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What Should Startups Focus On?

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So, you’ve decided to become a small business owner. You’ve done all the first steps: created a business plan, laid a foundation, and you’ve already launched. But now, with all these moving parts, you’ve got a choice of what to focus on. Growth or profit? Product or value? Bootstrapping or aggressive marketing? The answer is all the above and more. Startups must focus on all elements that will help them stabilize and grow, including, but not limited to, workplace culture, value proposition, and honing in on the “why” of the business.

Target Market

Your target market is your startup’s primary driving force. The product or service you offer is for them, and they provide you with the sales that run your business. From the start, you must know your target market like the back of your hand and design your products (in appearance, use, and price) with them in mind. You must also continuously get to know them throughout the tenure of your business, listening to their feedback and concerns to improve your business further.

Value Proposition

Alongside knowing your target market, you must also develop your product or service’s value proposition, i.e., the benefits that customers derive from your product (versus another’s). You must understand your value proposition so much that it embodies and guides everything that your startup does. With it, you can optimize customer experience, develop branding, and market with a consistent story or message.


A startup’s employees are its greatest assets because they’re the people that get the business going, helping it achieve its goals. With the rise of remote teams, it’s even easier today to hire the best talent, no matter where they are in the world—which may be ideal for your business.

As a leader, knowing how to take care of your employees is one of the most important skills for starting a business. Nurturing a good company culture enables employees to be motivated and work at their best. You must set a good example about values, communication, teamwork, productivity, and drive so that your employees know how to conduct themselves in the workplace.


A business without a budget is a recipe for failure. From the get-go, you must allocate finances properly and, most importantly, stick to that plan. Research the costs you’ll likely come across: logistics, production, employment, marketing, etc.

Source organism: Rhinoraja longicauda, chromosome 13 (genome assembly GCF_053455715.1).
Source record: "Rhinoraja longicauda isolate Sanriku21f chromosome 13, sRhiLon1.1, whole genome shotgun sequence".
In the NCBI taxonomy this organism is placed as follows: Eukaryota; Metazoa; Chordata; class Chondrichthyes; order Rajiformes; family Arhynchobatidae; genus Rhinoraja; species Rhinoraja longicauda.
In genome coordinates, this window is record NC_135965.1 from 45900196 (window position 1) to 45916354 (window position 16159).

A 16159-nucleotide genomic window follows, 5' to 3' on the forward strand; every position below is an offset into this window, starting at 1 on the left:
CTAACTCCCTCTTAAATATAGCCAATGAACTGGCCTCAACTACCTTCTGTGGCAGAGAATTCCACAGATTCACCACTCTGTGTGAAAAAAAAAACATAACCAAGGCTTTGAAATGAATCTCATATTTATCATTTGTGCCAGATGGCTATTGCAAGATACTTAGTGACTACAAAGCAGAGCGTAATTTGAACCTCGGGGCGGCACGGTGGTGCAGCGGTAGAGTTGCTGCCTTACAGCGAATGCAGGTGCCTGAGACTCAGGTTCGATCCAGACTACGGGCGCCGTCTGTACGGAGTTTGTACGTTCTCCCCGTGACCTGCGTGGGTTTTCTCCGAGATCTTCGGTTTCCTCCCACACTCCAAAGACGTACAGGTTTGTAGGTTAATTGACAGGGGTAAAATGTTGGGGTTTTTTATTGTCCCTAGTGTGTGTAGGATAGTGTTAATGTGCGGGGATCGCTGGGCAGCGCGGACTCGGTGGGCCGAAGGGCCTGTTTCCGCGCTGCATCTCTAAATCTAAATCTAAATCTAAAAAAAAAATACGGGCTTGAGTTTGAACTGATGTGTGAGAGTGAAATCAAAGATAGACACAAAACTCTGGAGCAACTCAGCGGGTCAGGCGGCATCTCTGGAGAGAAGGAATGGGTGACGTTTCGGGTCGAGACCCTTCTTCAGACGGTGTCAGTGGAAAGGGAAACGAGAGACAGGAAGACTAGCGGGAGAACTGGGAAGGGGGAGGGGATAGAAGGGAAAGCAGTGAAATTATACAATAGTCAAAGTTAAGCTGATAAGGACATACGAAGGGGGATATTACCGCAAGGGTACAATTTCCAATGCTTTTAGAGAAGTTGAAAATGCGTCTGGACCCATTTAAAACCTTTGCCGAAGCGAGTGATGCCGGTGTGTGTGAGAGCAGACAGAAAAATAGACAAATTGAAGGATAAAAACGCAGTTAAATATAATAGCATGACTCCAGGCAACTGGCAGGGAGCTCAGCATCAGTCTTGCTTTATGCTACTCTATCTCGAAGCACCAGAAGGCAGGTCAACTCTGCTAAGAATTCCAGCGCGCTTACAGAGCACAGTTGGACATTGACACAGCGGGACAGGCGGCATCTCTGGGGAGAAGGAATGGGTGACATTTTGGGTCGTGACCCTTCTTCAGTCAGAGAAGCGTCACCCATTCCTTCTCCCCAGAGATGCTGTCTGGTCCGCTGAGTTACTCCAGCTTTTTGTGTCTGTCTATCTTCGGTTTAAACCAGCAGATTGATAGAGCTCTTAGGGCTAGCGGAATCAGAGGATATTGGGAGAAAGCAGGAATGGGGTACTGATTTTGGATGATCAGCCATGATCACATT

There are lots of factors that can derail a business. But a startup built on a practical strategy is more likely to conquer these challenges because it’s prepared for whatever comes its way. Think of longevity and plan your moves with that in mind.


Your branding should be rooted in a story or key message that your business can communicate to its target market. This goes beyond just the products or services; branding should also be communicated by the people behind the startup itself.


Even the most amazing product or service won’t sell without a marketing strategy. You must create interest within your target market by communicating your product’s value proposition and competitive edge. This should be done through the proper channels, such as an advertising and marketing plan aligned with an effective sales strategy.

For starters, you can create a website or set up social media accounts, expanding into investing in on-the-ground promotions, hiring a Google Ads expert, and whatever tactics are relevant to your business.


Establish a good relationship with everyone you meet along the way: experts, suppliers, financiers, customers, and even your competitors. Expanding your network can drastically help you improve and grow your business because you can collect advice, ideas, and insights from sources that can better inform your decisions.

The “Why”

Always remember the “why” of your business; that is what inspired and fueled you to establish your small business, be it for financial independence, your passion for the project, or your family. Your “why” will help you stay passionate and keep you grounded on your vision.

There are lots of things that startups must focus on. When it gets overwhelming, going back to the “why” of your business can help you obtain clarity, become more resourceful, and even motivate the people you work with.

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